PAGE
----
The author then learned more about A’s background: he’d previously used a P2P firm as a cover for the same sort of government and convertible debt scheme.
Other local governments didn’t know what was going on, but they were too careful with their money to invest. But to the engineers, it all sounded very legit. Other types of people from real car companies joined the firm: SOE car company employees got duped relatively easily because they loved the patriotic story, but true automotive entrepreneurs or those with a background at foreign car firms saw through the scheme. Besides, the SOE employees really wanted to work with cool technology—at their old firms, they never got to work with innovative tech.
‘We’ll arrange you a girlfriend’
Wages were often not paid on time, and often deducted for no reason. But A is really skilled at playing good cop/bad cop with HR. HR always finds some reason for deducting wages, not paying wages on time, and not raising salaries as promised.
So we went to ask A what was going on. He didn’t know what it was. It really didn’t work. He said that he wasn’t in the weeds of the specific business, but all in all, should respect the work and decisions of his managers.
One night, A said that everyone had to come to work immediately. One employee said that their child was sick, and asked to take care of the child first. But A said no, everyone has to show up ASAP. But once everyone got to the office, there wasn’t any emergency, he just called on everyone for the sake of it. Everyone’s been talking about 996 lately, but we were doing more than 996.
If you can’t fulfill all his requests, he’ll dock your salary. This isn’t what normal management does, right?
A also really understands the psychology of these engineers and knows how to exploit the best and worst in them. He knows that lots of engineers live simple lives, have low EQs, and have a hard time finding a girlfriend. A used mealtimes as an opportunity to brainwash you, saying that if you work really hard both money and girlfriends will come. To be honest, there are women in the company; some young, some have families. If they heard what A said, how would they feel?
The more we thought about it, the more suspicious we grew and wanted to give up our hopes of back pay and hope for the firm. But every time we tried to leave, A will try to talk his version of sense into us, saying that young people must have a long-term vision, that we are making cars for the country and completing a national mission. But if his talks didn’t stop us, he’d threaten to execute the non-compete. When we joined, we didn’t carefully read the contract, but when we were leaving we realized that lots of the benefits weren’t there, and all the equity-based compensation is up to A himself. In the autonomous vehicle industry, everyone knows the future is bright, but the way that A is playing the game is like musical chairs: lots of people are going to lose big. When the music stops, it will be a big blow to both these engineers and the whole industry. Those diligent engineers and companies that are doing real things are going to get unfairly tarnished.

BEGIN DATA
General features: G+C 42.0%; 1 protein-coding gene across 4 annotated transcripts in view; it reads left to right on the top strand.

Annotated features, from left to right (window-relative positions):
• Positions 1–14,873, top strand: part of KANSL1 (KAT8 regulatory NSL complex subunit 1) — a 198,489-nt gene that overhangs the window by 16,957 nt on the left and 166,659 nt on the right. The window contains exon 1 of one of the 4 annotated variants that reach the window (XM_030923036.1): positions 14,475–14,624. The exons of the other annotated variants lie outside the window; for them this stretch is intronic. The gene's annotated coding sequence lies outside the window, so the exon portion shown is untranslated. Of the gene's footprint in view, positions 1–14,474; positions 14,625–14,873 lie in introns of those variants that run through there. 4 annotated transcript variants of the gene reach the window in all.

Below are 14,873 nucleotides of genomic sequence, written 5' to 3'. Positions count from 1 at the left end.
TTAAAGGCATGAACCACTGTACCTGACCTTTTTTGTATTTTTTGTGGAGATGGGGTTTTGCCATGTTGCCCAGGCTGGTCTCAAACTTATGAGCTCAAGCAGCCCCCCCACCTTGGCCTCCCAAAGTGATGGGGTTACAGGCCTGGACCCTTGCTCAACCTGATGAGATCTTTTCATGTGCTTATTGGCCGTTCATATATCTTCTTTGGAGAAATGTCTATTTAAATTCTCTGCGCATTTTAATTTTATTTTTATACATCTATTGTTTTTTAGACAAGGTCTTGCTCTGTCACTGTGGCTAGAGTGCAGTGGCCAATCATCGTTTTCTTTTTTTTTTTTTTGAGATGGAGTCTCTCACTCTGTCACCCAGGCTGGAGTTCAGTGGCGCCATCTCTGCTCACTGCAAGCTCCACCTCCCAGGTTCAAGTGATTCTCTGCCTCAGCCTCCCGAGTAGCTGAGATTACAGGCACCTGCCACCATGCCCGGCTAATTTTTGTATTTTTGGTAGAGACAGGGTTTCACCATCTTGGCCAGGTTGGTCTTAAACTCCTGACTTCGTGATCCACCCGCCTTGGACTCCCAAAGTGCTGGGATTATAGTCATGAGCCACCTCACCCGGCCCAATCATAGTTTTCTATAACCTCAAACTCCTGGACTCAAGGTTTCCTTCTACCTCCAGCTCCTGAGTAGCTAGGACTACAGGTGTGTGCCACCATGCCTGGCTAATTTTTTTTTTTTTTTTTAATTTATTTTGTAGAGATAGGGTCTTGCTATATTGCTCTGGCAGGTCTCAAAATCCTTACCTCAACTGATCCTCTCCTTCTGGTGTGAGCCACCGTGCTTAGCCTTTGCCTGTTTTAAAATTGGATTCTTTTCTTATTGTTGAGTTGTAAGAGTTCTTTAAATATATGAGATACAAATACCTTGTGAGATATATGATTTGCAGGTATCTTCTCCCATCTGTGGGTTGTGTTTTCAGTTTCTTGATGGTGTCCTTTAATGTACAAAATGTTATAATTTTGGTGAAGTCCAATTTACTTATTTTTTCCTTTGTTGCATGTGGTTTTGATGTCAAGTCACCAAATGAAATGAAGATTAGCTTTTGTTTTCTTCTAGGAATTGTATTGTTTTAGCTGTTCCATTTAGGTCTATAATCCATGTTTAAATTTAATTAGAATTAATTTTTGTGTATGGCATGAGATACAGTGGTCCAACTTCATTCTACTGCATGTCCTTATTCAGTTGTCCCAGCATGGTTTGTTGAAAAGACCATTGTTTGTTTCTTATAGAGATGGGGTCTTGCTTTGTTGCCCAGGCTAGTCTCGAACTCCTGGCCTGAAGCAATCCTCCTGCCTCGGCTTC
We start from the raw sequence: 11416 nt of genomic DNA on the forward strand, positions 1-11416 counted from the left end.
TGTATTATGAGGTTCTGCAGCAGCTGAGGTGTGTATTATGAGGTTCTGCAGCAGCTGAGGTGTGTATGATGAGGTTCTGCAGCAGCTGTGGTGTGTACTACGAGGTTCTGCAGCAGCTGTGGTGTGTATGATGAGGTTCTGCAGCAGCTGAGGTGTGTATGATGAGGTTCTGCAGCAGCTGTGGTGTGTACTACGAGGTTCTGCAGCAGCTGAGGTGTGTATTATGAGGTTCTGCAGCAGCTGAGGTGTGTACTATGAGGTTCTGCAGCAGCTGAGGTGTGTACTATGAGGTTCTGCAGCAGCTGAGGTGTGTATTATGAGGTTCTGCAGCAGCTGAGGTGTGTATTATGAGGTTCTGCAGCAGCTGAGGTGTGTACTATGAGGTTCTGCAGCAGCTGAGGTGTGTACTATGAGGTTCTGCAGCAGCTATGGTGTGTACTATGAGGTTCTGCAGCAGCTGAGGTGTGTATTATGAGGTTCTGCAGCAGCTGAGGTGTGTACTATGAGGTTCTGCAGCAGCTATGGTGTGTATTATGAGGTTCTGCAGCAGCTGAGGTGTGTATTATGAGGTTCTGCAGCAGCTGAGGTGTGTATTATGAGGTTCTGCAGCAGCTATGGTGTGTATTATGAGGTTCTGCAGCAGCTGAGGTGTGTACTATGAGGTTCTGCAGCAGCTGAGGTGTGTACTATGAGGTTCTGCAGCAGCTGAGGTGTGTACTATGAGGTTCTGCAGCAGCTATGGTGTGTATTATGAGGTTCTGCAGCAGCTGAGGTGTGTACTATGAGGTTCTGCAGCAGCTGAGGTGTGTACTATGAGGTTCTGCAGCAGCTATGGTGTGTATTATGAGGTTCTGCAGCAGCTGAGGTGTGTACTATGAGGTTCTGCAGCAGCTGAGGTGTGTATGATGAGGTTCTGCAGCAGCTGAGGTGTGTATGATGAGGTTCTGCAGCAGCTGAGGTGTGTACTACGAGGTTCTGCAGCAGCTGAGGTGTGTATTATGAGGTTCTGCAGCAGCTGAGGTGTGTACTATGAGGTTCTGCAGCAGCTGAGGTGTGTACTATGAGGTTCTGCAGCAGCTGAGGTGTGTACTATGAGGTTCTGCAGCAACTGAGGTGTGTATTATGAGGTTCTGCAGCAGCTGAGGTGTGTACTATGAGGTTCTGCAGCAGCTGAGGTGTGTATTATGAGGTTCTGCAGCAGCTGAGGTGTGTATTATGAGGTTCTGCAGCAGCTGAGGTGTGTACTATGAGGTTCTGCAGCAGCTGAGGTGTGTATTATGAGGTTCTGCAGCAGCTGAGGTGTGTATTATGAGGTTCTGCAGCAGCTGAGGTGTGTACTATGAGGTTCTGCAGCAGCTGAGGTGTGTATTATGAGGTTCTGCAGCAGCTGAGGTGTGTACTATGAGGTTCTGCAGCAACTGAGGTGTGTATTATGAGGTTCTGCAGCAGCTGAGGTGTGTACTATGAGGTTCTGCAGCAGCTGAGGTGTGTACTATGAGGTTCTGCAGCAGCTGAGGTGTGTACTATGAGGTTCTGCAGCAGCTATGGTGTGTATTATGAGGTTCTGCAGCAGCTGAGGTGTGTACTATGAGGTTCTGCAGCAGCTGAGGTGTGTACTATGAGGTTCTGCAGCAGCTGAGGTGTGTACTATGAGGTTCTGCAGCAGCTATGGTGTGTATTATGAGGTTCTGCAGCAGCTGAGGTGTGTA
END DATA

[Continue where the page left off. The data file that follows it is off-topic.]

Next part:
Anyway, I am already disheartened, I have escaped and never want to work on autonomous vehicles again. I’m afraid that I will meet someone like A again. I’m afraid to play another part in a scam. I don’t want to be beaten like this without driving.
I chose to escape.
If Ofo Dies, Please Bury It in Myanmar
如果有一天ofo死了，请把它埋在缅甸. 志象网, Luo Ruiyao, 6/26/2019
In a heartwarming twist to last week’s edition the newsletter which featured an CEOs burning billions building bikes that seemed destined for scrapping, an enterprising head of a Burmese NGO has scraped together enough money to pay the bicycle graveyard more than what the old Ofos and Mobikes would be worth to scrap. Some of these bikes are shaving hours of the daily commute for Burmese students.
For now he has sourced all his bikes from Southeast Asia, markets like Singapore and Malaysia where Ofo expanded only to later shut down operations. Each bike can be bought in near new conditions at auction for around $15 (down from a $50 manufacturing price) and delivery plus refurbishment costs another $35. Said the NGO’s CEO, “this is a once in a lifetime opportunity. The oversupply of bikes means a glut for the recycling plans, so these companies are willing to sell to me.”